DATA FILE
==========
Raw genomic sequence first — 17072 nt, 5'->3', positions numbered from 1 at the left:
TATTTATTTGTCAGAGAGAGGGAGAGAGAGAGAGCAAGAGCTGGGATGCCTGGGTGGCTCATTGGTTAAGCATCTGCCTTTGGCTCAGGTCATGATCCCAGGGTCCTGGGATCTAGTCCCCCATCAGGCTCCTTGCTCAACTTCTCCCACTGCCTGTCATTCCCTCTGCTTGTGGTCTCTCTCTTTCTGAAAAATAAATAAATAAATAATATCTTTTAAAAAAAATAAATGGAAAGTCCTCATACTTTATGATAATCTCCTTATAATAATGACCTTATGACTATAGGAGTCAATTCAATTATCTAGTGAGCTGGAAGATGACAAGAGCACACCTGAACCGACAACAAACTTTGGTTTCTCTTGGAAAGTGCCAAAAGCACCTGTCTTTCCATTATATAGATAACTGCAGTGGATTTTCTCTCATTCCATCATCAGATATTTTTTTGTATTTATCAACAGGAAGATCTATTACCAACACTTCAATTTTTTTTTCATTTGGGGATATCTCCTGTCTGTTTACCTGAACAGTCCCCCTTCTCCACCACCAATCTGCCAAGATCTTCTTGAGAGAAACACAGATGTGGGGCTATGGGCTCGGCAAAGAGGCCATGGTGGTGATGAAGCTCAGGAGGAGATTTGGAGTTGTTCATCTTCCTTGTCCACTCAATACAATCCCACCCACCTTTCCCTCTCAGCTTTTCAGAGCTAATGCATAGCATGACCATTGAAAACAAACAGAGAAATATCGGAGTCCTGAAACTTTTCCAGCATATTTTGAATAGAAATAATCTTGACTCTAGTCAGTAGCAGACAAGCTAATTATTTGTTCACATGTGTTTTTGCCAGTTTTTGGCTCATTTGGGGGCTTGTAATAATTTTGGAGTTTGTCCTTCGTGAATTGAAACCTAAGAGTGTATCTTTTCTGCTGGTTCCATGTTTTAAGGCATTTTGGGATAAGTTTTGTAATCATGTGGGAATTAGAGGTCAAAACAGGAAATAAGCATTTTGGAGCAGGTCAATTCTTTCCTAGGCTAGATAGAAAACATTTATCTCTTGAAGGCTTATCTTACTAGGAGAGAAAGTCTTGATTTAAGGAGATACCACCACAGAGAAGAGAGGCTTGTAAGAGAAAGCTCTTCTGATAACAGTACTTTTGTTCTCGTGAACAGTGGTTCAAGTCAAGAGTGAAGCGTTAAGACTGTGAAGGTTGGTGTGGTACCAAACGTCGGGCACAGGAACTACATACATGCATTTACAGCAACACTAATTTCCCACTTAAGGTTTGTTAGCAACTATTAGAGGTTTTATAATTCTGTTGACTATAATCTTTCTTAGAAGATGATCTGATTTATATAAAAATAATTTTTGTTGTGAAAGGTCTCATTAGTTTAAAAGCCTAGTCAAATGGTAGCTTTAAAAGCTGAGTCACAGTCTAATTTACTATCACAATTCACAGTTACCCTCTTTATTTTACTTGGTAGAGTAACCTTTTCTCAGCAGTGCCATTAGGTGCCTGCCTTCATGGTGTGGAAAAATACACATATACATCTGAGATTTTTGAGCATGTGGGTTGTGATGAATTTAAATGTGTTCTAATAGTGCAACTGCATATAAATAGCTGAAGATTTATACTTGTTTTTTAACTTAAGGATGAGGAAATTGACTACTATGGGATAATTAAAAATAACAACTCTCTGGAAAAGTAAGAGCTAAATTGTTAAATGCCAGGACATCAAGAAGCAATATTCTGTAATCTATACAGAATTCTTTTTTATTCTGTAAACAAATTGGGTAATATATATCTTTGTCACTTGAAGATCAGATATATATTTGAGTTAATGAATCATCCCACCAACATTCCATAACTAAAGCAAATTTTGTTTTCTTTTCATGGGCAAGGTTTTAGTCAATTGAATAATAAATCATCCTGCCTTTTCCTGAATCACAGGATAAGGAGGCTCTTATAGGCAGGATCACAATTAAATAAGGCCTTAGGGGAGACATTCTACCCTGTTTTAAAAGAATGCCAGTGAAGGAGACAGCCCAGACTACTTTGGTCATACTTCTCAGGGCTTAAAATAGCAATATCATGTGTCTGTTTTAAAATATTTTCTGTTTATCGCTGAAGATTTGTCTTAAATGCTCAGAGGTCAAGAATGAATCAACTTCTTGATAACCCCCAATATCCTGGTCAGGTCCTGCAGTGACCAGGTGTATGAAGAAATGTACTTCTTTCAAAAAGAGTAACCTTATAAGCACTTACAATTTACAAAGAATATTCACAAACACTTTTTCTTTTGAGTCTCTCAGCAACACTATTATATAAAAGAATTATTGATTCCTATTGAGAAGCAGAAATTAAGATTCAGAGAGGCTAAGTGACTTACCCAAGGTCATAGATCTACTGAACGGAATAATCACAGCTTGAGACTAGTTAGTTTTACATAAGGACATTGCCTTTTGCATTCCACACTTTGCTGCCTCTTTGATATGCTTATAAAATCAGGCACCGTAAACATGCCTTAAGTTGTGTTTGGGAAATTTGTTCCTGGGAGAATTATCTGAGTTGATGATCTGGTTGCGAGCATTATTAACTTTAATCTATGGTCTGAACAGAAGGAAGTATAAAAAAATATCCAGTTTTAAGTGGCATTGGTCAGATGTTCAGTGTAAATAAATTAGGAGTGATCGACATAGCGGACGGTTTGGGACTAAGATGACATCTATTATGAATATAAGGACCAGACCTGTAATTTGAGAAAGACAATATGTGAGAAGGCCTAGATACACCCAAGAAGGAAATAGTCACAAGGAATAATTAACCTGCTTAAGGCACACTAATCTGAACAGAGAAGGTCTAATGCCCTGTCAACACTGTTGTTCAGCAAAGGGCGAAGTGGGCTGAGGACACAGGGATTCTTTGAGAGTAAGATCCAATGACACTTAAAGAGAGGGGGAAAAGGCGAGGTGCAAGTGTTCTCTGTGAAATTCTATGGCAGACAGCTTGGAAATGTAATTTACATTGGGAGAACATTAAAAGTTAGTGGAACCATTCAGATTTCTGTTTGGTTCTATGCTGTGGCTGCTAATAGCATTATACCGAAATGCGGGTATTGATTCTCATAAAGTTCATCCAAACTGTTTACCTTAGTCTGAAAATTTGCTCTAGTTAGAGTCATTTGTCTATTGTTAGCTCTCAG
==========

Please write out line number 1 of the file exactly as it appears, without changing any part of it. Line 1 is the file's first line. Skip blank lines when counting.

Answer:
Raw genomic sequence first — 17072 nt, 5'->3', positions numbered from 1 at the left: